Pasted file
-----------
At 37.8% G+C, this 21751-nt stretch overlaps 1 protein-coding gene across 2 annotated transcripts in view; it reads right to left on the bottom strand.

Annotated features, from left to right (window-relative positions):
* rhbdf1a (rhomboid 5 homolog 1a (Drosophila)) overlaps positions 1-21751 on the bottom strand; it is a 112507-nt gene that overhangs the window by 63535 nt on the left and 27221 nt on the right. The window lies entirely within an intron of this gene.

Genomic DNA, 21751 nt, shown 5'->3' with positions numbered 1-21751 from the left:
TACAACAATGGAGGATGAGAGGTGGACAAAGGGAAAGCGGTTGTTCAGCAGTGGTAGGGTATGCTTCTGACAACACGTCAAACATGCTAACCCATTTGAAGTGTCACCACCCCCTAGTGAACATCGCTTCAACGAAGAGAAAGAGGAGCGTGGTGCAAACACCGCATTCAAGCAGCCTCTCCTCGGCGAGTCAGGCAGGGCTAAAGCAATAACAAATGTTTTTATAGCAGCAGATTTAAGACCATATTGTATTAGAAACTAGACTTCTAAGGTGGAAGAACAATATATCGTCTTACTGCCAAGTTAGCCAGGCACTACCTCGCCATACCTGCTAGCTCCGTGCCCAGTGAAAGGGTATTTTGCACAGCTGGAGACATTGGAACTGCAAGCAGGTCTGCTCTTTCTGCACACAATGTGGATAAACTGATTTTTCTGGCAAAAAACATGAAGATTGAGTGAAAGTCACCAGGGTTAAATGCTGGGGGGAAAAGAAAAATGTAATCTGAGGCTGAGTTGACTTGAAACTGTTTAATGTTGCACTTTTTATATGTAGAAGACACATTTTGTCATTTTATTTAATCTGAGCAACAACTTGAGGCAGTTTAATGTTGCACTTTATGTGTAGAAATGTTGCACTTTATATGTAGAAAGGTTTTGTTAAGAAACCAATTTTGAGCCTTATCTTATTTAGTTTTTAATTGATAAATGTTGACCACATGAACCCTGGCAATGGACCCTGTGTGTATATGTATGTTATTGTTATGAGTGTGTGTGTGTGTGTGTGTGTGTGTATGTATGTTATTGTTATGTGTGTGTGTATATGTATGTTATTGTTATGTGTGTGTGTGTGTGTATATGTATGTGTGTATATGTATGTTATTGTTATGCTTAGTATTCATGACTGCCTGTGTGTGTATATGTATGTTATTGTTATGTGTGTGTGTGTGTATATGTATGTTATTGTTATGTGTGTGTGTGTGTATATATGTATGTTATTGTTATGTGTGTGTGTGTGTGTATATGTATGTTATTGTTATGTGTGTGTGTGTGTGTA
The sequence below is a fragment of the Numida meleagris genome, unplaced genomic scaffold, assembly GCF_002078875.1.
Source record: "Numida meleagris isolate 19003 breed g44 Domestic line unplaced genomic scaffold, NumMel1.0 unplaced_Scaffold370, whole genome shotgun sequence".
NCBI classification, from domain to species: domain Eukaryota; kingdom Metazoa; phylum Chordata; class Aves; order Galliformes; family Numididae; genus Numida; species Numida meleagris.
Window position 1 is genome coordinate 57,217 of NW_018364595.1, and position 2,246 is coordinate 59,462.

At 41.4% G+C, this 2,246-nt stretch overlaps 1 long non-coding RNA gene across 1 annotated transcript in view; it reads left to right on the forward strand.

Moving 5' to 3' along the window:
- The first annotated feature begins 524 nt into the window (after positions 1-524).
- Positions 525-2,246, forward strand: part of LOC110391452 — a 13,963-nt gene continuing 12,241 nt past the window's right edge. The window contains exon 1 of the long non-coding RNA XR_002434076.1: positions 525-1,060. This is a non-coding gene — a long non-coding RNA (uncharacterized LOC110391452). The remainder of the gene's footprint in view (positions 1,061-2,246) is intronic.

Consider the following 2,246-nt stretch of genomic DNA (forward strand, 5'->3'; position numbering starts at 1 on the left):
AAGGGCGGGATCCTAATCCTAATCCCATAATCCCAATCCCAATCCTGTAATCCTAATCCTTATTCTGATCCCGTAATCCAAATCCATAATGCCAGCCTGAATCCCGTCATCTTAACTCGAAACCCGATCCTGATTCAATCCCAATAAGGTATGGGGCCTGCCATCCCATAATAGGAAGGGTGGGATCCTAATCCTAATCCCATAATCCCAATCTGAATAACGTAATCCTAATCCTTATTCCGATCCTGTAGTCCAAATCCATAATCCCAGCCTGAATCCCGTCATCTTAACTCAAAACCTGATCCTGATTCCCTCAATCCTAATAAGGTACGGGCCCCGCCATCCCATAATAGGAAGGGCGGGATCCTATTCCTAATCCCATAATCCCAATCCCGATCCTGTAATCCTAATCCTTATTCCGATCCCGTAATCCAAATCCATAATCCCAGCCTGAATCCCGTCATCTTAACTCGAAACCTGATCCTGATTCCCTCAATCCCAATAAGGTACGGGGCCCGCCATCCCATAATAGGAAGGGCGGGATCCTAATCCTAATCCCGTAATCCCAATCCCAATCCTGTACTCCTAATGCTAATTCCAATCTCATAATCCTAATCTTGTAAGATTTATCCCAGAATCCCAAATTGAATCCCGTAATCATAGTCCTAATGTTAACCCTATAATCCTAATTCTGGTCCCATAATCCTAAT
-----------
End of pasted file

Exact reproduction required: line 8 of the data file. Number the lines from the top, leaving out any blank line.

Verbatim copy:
NCBI classification, from domain to species: domain Eukaryota; kingdom Metazoa; phylum Chordata; class Aves; order Galliformes; family Numididae; genus Numida; species Numida meleagris.